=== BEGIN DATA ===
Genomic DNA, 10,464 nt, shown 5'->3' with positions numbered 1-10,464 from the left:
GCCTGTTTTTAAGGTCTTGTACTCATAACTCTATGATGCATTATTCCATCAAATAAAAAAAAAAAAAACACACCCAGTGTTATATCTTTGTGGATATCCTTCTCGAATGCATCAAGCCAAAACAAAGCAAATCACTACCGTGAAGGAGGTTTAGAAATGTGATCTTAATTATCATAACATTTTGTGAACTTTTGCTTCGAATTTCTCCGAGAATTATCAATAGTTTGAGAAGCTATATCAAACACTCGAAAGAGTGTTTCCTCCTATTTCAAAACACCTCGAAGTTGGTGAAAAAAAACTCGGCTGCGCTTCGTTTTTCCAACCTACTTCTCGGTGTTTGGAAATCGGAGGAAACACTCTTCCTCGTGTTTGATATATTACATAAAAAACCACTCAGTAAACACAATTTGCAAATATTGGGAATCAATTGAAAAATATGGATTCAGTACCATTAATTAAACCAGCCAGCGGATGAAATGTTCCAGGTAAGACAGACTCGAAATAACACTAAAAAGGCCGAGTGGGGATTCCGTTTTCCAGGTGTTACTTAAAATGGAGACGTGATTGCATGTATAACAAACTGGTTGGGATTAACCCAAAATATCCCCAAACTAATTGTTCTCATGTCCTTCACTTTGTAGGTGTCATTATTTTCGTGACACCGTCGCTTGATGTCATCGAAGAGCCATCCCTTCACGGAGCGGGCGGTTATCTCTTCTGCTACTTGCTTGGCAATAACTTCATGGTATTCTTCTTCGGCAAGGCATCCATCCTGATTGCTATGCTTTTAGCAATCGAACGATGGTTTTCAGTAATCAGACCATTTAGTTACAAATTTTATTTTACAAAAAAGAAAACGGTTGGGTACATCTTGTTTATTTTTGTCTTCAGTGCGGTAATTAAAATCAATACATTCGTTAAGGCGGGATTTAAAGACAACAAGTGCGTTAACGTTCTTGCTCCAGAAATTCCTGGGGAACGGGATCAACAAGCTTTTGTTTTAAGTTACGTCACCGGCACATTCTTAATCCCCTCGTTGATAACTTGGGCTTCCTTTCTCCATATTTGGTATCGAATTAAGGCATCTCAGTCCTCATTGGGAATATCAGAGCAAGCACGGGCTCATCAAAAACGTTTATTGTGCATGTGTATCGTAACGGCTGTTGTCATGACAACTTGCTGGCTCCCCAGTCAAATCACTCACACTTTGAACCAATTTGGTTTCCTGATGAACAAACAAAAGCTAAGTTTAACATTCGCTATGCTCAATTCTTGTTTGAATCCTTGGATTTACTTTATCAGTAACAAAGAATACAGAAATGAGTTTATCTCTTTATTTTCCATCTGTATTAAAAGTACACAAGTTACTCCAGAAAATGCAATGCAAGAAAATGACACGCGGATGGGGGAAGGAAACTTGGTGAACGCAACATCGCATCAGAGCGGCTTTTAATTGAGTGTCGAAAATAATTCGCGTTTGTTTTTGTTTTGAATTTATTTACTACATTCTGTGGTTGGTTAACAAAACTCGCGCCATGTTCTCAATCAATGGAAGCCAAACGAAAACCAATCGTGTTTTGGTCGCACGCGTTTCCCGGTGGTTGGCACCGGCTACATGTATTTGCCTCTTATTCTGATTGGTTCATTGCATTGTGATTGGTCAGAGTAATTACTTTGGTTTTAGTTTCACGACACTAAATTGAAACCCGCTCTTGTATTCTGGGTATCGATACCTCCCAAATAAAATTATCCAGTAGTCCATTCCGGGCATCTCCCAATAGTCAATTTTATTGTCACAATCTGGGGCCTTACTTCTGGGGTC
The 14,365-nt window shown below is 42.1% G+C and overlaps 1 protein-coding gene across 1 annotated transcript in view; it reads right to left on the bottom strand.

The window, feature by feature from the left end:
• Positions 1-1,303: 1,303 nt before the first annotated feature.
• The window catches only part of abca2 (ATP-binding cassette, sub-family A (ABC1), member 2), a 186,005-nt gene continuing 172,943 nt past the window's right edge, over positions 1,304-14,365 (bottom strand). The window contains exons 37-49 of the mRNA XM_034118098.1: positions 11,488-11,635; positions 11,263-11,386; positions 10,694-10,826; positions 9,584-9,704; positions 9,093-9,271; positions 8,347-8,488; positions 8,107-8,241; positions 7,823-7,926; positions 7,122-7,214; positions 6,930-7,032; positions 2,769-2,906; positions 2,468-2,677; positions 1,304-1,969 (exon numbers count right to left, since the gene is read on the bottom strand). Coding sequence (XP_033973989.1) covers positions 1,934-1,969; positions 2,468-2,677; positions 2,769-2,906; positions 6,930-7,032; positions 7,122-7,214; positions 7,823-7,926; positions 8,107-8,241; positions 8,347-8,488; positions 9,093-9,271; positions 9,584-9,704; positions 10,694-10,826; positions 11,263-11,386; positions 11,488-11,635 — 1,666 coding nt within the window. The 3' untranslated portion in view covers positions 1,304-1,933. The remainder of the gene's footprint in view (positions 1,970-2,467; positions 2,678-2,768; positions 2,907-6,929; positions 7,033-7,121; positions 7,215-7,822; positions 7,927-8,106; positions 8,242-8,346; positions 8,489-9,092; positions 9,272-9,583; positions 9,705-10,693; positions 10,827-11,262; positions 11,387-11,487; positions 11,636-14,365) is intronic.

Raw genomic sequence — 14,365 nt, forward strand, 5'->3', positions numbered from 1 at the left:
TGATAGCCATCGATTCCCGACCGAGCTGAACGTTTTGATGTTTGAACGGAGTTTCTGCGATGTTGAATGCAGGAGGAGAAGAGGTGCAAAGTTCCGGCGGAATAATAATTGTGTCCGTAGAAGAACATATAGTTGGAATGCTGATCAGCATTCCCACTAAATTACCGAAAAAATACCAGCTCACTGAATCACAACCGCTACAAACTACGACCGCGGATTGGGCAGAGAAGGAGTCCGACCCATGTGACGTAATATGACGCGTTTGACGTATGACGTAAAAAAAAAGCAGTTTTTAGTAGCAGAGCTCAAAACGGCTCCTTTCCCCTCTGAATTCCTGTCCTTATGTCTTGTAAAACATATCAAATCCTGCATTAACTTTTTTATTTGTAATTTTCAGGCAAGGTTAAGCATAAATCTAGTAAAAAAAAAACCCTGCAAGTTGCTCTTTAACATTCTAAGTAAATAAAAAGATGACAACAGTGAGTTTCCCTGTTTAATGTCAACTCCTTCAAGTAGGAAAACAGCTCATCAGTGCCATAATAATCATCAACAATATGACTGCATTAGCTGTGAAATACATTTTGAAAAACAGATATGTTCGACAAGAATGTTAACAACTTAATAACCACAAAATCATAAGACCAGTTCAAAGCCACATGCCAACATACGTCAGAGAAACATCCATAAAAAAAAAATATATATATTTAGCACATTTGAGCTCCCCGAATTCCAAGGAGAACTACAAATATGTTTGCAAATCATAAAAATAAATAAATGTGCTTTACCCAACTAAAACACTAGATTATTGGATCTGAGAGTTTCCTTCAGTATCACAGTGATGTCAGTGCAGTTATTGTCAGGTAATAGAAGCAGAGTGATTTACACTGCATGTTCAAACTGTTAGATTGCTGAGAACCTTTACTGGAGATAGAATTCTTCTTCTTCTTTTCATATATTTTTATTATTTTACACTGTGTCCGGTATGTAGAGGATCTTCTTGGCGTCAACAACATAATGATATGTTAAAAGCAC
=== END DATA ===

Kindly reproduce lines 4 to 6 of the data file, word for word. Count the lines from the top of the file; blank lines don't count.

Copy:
The window, feature by feature from the left end:
• Positions 1-1,303: 1,303 nt before the first annotated feature.
• The window catches only part of abca2 (ATP-binding cassette, sub-family A (ABC1), member 2), a 186,005-nt gene continuing 172,943 nt past the window's right edge, over positions 1,304-14,365 (bottom strand). The window contains exons 37-49 of the mRNA XM_034118098.1: positions 11,488-11,635; positions 11,263-11,386; positions 10,694-10,826; positions 9,584-9,704; positions 9,093-9,271; positions 8,347-8,488; positions 8,107-8,241; positions 7,823-7,926; positions 7,122-7,214; positions 6,930-7,032; positions 2,769-2,906; positions 2,468-2,677; positions 1,304-1,969 (exon numbers count right to left, since the gene is read on the bottom strand). Coding sequence (XP_033973989.1) covers positions 1,934-1,969; positions 2,468-2,677; positions 2,769-2,906; positions 6,930-7,032; positions 7,122-7,214; positions 7,823-7,926; positions 8,107-8,241; positions 8,347-8,488; positions 9,093-9,271; positions 9,584-9,704; positions 10,694-10,826; positions 11,263-11,386; positions 11,488-11,635 — 1,666 coding nt within the window. The 3' untranslated portion in view covers positions 1,304-1,933. The remainder of the gene's footprint in view (positions 1,970-2,467; positions 2,678-2,768; positions 2,907-6,929; positions 7,033-7,121; positions 7,215-7,822; positions 7,927-8,106; positions 8,242-8,346; positions 8,489-9,092; positions 9,272-9,583; positions 9,705-10,693; positions 10,827-11,262; positions 11,387-11,487; positions 11,636-14,365) is intronic.